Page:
A GP who did not declare that he was a £15,000 beneficiary in an elderly patient’s will before she died did mislead his colleagues, a Fitness to Practise panel has found.
The General Medical Council (GMC) hearing heard that Dr Alan Howlett, who worked at the Fremington Medical Centre in Barnstaple, North Devon, failed to tell his partners that his patient, known only as Patient A, had added him to her will.
He was cleared of an allegation that he intended to mislead them, but the chairman of the panel, Dr Howard Freeman, added: “Nevertheless, in not telling your partners that you had been included in Mrs A’s will as soon as you became aware of this fact, you did mislead them.”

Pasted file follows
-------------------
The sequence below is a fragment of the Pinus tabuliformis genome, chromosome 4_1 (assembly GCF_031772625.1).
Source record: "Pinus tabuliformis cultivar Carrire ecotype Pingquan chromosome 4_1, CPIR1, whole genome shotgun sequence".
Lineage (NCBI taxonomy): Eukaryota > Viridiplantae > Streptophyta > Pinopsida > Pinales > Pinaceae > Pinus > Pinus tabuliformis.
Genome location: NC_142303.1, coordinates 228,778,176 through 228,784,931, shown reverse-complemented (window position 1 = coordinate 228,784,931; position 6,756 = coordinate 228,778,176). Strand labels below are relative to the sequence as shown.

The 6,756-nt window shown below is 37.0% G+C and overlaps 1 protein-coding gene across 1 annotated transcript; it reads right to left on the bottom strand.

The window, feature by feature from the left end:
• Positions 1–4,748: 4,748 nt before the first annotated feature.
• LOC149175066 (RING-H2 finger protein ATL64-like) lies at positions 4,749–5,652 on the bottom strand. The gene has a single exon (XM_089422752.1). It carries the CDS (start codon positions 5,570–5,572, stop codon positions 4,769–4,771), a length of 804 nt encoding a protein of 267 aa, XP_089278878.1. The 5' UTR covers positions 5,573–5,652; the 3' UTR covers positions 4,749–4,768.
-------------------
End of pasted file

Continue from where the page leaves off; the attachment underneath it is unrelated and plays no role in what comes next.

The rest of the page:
Dr Howlett said he “freely admitted” he had a financial interest in the will when questioned by other doctors at the practice after Patient A’s death, aged 91, on July 12 last year.
But he claimed he had “no obligation” to inform them beforehand because an updated version of a partnership deed requiring him to disclose the information as soon as he became aware of it was only at a discussion stage at the time.
The doctor told the panel he discovered in March or April last year that he had become a beneficiary in Patient A’s will, signed and sworn in February that year, but did not mention this to colleagues until after her death, as it was a “confidential matter between me and her”.
The panel will now decide whether Dr Howlett’s fitness to practise is impaired and, if so, what sanctions to impose.
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